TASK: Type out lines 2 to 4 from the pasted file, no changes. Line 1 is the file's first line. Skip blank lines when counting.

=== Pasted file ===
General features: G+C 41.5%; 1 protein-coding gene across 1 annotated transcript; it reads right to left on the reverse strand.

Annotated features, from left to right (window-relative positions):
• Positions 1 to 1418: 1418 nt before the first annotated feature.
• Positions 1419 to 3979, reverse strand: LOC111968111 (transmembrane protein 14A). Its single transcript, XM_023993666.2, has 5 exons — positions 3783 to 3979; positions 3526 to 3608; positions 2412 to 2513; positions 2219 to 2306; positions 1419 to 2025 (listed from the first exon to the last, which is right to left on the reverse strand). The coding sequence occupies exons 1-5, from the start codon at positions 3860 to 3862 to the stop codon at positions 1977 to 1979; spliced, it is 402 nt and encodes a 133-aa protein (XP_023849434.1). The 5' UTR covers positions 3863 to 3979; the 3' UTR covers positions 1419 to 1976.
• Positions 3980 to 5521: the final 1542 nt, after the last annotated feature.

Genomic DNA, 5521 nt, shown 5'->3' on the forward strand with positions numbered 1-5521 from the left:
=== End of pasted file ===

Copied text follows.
Annotated features, from left to right (window-relative positions):
• Positions 1 to 1418: 1418 nt before the first annotated feature.
• Positions 1419 to 3979, reverse strand: LOC111968111 (transmembrane protein 14A). Its single transcript, XM_023993666.2, has 5 exons — positions 3783 to 3979; positions 3526 to 3608; positions 2412 to 2513; positions 2219 to 2306; positions 1419 to 2025 (listed from the first exon to the last, which is right to left on the reverse strand). The coding sequence occupies exons 1-5, from the start codon at positions 3860 to 3862 to the stop codon at positions 1977 to 1979; spliced, it is 402 nt and encodes a 133-aa protein (XP_023849434.1). The 5' UTR covers positions 3863 to 3979; the 3' UTR covers positions 1419 to 1976.